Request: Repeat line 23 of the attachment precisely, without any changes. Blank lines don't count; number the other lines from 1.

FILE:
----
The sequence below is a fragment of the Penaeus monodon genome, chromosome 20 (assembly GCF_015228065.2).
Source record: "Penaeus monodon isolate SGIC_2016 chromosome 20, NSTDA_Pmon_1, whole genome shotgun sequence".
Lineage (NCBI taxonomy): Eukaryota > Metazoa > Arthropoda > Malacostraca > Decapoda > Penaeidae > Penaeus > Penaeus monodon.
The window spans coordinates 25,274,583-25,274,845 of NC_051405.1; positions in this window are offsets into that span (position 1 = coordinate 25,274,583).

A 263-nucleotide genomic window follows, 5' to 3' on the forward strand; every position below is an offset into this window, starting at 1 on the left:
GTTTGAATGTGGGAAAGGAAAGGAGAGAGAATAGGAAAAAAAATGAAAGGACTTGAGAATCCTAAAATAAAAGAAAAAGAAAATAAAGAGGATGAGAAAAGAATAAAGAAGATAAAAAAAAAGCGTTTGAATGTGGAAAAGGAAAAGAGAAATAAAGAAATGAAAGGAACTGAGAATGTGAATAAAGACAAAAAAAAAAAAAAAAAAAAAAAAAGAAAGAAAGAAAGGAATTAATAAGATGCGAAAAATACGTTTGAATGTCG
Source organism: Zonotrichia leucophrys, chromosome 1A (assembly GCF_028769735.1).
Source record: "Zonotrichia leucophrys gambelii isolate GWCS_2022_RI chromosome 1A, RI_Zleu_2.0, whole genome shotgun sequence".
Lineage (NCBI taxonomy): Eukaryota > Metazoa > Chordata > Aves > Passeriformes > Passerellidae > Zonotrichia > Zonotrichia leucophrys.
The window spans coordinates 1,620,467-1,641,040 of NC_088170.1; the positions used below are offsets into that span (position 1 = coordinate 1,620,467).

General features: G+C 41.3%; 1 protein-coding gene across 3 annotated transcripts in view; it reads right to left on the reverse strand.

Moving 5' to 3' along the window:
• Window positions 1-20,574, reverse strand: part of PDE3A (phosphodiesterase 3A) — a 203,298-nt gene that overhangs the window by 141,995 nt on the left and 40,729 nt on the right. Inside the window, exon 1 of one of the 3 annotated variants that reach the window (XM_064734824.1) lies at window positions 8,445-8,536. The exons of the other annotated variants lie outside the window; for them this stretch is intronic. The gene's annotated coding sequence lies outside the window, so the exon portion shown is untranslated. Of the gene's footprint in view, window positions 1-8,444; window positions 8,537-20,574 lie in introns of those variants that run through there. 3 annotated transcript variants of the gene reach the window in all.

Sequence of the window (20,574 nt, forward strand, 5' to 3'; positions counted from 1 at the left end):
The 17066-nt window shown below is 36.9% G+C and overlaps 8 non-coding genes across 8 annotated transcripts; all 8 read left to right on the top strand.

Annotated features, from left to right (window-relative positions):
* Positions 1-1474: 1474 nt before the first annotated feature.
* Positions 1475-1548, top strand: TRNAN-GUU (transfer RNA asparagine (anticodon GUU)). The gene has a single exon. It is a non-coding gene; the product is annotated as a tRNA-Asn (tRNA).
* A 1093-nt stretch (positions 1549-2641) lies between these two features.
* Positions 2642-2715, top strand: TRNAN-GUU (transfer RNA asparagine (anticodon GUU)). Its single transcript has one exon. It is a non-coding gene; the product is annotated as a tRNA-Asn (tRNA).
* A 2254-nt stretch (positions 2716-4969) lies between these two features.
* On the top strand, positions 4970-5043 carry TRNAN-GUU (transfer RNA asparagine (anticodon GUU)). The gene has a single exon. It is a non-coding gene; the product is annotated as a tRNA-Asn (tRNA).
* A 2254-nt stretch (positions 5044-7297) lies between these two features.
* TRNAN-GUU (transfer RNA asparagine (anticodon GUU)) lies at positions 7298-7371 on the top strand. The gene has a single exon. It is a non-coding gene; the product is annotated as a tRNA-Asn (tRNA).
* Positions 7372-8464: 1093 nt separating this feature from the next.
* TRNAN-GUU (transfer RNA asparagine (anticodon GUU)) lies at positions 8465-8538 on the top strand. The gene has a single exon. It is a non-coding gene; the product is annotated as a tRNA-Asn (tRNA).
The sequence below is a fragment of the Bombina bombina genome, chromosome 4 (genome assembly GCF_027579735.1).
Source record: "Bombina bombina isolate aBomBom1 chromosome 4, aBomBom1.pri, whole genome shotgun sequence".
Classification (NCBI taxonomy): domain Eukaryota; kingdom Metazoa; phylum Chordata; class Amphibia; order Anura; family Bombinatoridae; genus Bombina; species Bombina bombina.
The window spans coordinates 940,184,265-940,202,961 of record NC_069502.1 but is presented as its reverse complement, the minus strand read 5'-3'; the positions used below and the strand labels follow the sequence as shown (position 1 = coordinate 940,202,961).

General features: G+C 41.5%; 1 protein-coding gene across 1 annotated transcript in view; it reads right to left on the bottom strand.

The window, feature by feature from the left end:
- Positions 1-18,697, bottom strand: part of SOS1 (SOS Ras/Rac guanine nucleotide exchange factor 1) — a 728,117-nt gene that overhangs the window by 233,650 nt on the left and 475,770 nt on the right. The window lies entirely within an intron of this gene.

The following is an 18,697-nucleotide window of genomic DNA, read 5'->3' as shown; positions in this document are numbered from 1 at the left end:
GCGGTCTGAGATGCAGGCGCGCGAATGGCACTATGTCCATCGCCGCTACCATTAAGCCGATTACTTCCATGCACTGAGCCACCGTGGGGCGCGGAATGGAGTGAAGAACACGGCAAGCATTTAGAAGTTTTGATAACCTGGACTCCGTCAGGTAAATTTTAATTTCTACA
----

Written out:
* A 2254-nt stretch (positions 5044-7297) lies between these two features.